In order to earn the J.D. degree, a student must successfully complete 87 hours of credit, with a Grade Point Average of at least a C (2.0). In addition to the required courses described above, you must take the following courses:
- Constitutional Law II (3 hours)
- Professional Responsibility (3 hours)
Edited Writing seminars are designed to be a “capstone” experience for third year students, although 2Ls are allowed to take edited writing classes if space is available. These classes require the student to participate in an intensive, scholarly expository writing project. It may take the form of a single paper, of at least 30 pages, or several shorter papers, as the professor may direct. The professor will review and criticize the student's writing. Subject matter will vary at the discretion of the professor. Enrollment in each seminar is limited to 20 students. Classes that fulfill this requirement will be labeled “EW” in the registration materials.
Students may get General Writing credit from any class in which more than half of the grade is based on a paper rather than exam, from law review writing credit, and for 2 or 3 hour Directed Research papers. Courses that fulfill this requirement will be labeled “GW” in the registration materials.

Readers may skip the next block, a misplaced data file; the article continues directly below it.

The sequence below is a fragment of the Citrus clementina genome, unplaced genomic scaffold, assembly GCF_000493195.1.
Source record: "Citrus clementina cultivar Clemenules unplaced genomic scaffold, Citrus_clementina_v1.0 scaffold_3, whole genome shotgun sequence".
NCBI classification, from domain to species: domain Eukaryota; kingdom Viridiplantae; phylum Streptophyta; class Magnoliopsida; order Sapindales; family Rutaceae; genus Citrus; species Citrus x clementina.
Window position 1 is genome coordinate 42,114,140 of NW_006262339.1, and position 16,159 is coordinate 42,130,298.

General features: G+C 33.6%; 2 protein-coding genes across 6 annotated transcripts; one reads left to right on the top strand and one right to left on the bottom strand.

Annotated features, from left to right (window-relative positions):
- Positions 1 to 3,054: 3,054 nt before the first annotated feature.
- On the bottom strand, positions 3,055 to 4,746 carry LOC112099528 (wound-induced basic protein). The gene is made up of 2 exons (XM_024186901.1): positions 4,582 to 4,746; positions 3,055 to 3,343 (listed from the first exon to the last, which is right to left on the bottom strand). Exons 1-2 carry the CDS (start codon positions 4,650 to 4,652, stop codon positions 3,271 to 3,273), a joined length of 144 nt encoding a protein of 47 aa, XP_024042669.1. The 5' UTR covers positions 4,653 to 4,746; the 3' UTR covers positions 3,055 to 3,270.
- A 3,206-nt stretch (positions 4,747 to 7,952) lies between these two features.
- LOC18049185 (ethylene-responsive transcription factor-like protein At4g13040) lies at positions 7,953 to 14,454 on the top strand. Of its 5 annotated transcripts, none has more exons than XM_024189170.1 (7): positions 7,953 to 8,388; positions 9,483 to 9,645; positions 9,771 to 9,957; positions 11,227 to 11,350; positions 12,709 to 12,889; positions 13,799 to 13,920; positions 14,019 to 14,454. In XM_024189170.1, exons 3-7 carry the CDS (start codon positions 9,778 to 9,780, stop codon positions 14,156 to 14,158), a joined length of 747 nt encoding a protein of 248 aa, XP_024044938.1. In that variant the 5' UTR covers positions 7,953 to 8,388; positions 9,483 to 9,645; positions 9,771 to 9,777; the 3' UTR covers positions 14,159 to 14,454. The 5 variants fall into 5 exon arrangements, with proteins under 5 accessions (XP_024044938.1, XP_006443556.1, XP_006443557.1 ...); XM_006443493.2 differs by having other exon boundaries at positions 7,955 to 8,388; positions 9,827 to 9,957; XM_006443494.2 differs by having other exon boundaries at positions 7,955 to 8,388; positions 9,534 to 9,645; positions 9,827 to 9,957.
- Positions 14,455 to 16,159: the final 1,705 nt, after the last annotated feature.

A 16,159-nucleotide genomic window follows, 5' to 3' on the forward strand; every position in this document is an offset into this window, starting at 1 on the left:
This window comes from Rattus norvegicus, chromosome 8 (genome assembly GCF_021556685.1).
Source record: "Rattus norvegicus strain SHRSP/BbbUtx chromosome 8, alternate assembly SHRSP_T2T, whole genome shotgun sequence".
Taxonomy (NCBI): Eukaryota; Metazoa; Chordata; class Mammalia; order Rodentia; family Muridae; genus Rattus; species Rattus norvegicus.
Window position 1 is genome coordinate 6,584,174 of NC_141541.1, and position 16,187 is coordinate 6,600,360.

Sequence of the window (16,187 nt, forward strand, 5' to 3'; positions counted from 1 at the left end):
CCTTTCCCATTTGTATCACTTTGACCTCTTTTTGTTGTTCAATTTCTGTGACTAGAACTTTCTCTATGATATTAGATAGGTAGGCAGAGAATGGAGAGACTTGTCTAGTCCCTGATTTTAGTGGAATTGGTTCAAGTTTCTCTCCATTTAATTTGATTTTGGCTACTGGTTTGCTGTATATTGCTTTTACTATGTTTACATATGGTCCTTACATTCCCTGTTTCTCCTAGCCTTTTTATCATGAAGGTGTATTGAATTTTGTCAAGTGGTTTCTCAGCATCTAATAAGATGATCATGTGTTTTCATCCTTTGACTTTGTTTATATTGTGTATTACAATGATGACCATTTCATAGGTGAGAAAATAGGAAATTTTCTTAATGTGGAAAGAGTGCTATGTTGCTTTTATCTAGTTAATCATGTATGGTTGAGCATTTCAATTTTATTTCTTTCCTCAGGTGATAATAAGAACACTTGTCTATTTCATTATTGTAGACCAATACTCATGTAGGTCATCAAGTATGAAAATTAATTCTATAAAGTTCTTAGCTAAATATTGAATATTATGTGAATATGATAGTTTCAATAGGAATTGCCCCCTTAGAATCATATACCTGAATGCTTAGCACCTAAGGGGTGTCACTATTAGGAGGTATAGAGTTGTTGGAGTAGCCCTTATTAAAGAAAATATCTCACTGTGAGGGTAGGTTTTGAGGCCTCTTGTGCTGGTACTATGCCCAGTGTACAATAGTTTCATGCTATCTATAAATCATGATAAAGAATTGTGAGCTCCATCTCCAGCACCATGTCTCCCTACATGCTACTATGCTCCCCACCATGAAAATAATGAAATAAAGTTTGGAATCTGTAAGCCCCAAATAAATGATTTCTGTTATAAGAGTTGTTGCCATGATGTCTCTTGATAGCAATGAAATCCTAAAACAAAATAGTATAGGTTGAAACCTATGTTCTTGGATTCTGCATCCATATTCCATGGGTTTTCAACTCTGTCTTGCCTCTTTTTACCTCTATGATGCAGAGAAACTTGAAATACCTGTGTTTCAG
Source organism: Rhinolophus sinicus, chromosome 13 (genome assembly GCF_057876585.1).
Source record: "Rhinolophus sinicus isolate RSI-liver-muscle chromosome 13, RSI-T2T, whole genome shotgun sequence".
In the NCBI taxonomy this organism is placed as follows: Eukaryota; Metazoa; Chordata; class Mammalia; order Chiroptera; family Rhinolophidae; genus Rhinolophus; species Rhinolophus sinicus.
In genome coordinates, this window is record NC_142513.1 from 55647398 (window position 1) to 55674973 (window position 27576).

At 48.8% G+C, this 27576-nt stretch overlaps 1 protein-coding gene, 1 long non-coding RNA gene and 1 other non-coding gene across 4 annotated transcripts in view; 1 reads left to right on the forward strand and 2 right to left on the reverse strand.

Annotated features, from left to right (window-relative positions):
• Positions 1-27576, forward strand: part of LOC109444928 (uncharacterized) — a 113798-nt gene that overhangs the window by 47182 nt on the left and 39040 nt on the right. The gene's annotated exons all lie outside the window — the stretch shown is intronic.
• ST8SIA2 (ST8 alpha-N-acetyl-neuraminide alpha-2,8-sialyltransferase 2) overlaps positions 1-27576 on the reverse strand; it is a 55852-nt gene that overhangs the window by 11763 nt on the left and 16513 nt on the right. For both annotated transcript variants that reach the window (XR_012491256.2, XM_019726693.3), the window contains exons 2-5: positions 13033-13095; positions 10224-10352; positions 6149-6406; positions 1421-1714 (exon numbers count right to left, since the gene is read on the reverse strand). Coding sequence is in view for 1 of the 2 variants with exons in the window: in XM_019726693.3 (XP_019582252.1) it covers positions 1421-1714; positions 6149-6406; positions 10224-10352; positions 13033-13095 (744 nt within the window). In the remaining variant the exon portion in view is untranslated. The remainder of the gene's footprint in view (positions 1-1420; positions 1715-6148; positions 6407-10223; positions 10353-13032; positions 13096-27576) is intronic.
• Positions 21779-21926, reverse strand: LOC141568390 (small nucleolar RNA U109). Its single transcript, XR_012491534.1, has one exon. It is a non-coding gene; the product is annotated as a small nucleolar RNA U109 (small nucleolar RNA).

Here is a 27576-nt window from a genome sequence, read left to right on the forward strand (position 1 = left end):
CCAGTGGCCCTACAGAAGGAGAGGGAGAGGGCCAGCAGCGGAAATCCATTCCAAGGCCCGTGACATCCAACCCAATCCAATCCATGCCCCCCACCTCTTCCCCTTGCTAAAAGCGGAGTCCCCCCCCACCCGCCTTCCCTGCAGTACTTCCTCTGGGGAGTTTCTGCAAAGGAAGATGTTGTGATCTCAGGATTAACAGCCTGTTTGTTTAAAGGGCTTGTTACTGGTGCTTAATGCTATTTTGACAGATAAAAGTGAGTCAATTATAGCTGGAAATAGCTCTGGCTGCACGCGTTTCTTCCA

Each student must complete at least one upper level course which includes substantial instruction in professional skills generally regarded as necessary for effective and responsible participation in the legal profession. This includes skills such as trial and appellate advocacy, alternative methods of dispute resolution, counseling, interviewing, negotiating, problem solving, factual investigation, organization and management of legal work, and drafting. To be “substantial,” instruction in professional skills must engage each student in skills performances that are assessed by the instructor. Courses that satisfy this requirement will be labeled “PS” in the registration materials.
After the first year of law school, each student must complete at least thirty hours of law-related public service work. The work must be uncompensated, and must be adequately supervised The goal of SMU's public service requirement is to enhance the legal profession and the law school curriculum by exposing lawyers-to-be to the importance of and the need for a life-long commitment to public service through a mandatory public service requirement. (Accordingly, the law faculty has also committed to perform an equivalent amount of public service work.) There are a number of pre-approved placements, and students may also request approval of new placements. For further information, see the Public Service website.